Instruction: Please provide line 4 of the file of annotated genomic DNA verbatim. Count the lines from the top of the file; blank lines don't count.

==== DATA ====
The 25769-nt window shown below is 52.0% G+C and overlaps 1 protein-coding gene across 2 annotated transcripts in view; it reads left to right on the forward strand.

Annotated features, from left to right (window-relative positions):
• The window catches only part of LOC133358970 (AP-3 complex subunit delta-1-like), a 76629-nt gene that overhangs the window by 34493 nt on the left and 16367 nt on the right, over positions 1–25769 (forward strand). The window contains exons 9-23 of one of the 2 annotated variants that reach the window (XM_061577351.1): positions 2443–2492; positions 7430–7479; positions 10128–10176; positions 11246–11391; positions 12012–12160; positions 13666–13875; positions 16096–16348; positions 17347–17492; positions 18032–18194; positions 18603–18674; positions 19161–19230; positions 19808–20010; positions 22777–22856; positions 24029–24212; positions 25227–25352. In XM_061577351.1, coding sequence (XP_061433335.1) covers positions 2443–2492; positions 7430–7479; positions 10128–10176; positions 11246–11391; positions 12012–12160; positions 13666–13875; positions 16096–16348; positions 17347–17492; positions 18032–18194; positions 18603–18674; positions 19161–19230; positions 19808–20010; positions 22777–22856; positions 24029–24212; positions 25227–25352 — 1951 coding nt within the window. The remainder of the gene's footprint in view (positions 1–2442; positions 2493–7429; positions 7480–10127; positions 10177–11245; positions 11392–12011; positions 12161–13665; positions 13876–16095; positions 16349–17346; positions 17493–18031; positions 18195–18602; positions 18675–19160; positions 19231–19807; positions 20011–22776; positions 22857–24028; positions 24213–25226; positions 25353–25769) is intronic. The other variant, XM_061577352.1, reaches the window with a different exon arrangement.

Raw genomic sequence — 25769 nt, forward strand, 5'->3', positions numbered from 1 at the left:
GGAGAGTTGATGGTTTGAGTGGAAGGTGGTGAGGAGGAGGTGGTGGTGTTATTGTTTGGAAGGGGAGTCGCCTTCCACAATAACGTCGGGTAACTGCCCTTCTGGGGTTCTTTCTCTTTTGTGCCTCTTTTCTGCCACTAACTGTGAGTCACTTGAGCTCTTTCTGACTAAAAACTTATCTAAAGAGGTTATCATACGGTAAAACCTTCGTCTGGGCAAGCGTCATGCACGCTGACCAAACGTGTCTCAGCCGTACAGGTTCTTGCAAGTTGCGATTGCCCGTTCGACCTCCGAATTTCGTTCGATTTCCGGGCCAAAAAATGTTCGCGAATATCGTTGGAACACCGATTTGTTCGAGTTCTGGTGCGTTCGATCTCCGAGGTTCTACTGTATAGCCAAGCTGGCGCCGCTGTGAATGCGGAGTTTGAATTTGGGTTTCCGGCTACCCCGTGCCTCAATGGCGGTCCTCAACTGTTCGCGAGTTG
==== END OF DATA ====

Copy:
Raw genomic sequence — 25769 nt, forward strand, 5'->3', positions numbered from 1 at the left: